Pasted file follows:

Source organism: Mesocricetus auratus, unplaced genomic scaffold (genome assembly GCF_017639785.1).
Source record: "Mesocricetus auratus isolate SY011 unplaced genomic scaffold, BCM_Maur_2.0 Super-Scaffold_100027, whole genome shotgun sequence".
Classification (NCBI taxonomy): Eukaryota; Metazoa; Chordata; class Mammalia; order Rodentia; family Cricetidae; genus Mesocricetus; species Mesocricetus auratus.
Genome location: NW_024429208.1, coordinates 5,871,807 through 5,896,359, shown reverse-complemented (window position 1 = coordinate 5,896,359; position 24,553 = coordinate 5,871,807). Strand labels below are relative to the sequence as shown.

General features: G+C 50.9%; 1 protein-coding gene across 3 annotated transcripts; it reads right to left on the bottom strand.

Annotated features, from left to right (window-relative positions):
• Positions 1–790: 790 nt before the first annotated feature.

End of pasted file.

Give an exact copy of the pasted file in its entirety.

Source organism: Mesocricetus auratus, unplaced genomic scaffold (genome assembly GCF_017639785.1).
Source record: "Mesocricetus auratus isolate SY011 unplaced genomic scaffold, BCM_Maur_2.0 Super-Scaffold_100027, whole genome shotgun sequence".
Classification (NCBI taxonomy): Eukaryota; Metazoa; Chordata; class Mammalia; order Rodentia; family Cricetidae; genus Mesocricetus; species Mesocricetus auratus.
Genome location: NW_024429208.1, coordinates 5,871,807 through 5,896,359, shown reverse-complemented (window position 1 = coordinate 5,896,359; position 24,553 = coordinate 5,871,807). Strand labels below are relative to the sequence as shown.

General features: G+C 50.9%; 1 protein-coding gene across 3 annotated transcripts; it reads right to left on the bottom strand.

Annotated features, from left to right (window-relative positions):
• Positions 1–790: 790 nt before the first annotated feature.